Do Disney Your Way, pg. 2
The Best Way to See the Characters
To make sure your kids get to see their favorite Disney icons, schedule a character meal where Mickey and the gang meet and greet every child as you enjoy a family-style or buffet meal. These can be reserved 60 or sometimes 120 days in advance (call 407-WDW-DINE), which is essential for the most popular locations, like breakfast at Cinderella's Royal Table in the Magic Kingdom. Other popular venues include Chef Mickey's at the Contemporary, the Crystal Palace in the Magic Kingdom, 1900 Park Fare at the Grand Floridian, 'Ohana at the Polynesian, and the Garden Grill at Epcot. If your child is set on meeting a particular character, check out www.wdwig.com, which lists the characters that appear at each meal. These are great autograph and photo opportunities.
All the parks post character appearances on maps and boards near the entrances. And instead of queuing up in the endless line at Mickey's Toontown Fair, be open to serendipitous sightings: "One morning as we were strolling through Epcot, a double-decker bus with nearly every character unloaded in front of us," a Child reader reports. "We were able to get pictures with everyone -- there was hardly anyone else around!" Young children may enjoy collecting character autographs in books available at every souvenir stand. Some parents say this was great fun; others found it a huge time-waster and preferred to snap a quick photo instead.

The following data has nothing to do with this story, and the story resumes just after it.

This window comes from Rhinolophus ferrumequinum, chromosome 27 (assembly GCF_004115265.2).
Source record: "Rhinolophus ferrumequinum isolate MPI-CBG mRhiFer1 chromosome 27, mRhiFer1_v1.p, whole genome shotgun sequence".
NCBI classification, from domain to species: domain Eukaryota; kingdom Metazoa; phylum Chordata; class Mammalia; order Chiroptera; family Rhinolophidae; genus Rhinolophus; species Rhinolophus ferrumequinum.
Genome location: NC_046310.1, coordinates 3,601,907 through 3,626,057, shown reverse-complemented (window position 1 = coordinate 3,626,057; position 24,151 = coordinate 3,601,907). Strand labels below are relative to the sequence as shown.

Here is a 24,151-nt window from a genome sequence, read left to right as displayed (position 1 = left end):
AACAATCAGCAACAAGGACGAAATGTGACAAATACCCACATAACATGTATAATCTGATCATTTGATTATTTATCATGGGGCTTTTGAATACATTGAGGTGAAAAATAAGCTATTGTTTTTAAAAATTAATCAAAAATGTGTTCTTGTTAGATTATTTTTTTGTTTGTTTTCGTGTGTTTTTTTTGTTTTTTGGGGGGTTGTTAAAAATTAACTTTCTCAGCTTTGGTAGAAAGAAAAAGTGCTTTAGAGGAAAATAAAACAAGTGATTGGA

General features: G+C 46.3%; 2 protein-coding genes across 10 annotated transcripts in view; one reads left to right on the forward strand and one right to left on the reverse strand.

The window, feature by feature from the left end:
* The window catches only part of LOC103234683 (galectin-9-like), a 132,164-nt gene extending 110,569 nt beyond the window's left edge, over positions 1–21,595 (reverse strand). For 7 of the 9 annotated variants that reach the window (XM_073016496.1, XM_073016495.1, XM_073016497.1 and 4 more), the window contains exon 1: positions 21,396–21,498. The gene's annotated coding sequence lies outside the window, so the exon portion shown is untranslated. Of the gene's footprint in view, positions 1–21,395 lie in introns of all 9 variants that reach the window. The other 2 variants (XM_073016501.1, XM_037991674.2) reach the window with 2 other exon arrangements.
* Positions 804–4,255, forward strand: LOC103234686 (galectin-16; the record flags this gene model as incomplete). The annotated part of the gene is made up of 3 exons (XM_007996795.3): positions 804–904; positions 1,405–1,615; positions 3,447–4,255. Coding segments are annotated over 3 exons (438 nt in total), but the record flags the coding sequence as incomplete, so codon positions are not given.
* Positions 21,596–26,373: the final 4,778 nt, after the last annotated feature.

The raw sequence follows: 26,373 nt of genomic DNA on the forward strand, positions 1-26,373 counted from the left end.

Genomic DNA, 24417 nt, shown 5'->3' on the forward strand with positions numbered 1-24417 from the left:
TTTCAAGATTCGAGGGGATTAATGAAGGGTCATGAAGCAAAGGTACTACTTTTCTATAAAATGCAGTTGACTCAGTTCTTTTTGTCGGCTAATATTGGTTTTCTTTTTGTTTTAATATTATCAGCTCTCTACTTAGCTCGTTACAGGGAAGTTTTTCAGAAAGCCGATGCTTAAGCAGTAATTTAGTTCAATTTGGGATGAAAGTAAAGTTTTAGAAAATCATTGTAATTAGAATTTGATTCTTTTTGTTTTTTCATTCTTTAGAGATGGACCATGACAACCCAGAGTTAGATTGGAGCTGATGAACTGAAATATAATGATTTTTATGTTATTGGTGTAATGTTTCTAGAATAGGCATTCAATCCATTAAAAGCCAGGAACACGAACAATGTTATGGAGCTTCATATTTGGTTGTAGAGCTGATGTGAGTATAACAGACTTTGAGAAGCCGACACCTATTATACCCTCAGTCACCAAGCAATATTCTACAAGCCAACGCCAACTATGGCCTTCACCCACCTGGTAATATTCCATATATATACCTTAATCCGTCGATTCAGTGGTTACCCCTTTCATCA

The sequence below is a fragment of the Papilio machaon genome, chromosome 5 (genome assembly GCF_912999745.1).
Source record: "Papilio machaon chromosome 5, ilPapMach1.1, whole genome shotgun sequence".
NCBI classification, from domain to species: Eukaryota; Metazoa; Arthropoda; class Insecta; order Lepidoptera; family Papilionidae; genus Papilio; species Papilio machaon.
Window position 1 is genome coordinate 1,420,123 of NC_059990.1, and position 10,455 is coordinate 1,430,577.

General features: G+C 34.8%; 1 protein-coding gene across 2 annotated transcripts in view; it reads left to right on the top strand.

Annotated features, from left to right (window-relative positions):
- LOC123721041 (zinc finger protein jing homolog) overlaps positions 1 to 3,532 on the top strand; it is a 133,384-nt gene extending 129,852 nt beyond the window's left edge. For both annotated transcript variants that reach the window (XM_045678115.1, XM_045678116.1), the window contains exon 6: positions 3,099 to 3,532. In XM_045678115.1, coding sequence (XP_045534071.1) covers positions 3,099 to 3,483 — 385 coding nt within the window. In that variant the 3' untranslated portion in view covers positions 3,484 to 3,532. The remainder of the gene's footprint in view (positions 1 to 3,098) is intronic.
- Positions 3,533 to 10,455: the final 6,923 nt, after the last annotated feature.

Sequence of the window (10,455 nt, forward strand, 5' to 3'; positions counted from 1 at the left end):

Rules for the Rides
Ease preschoolers into rides that take place in the dark by starting with something cheerful, such as It's a Small World. Move up to Peter Pan's Flight, then maybe Buzz Lightyear's Space Ranger Spin. Bring along a light-up toy (there are plenty of fun ones at Disney) to ease fears of the dark. "Don't assume that a theater presentation will not frighten your child," adds Bob Sehlinger, author of The Unofficial Guide to Walt Disney World With the Kids. "Rides like Splash Mountain may look scary, but they do not have one-fiftieth the potential for terrorizing children of attractions like Alien Encounter [a super-scary Star Wars-related ride] or It's Tough to Be a Bug [a show in which insects seem to be crawling on viewers in the dark]." On the other hand, if your child is a thrill-seeker, you may want to wait to visit Disney until she's 40 inches tall (in shoes) or she'll be endlessly frustrated that she can't go on some of the most exciting rides.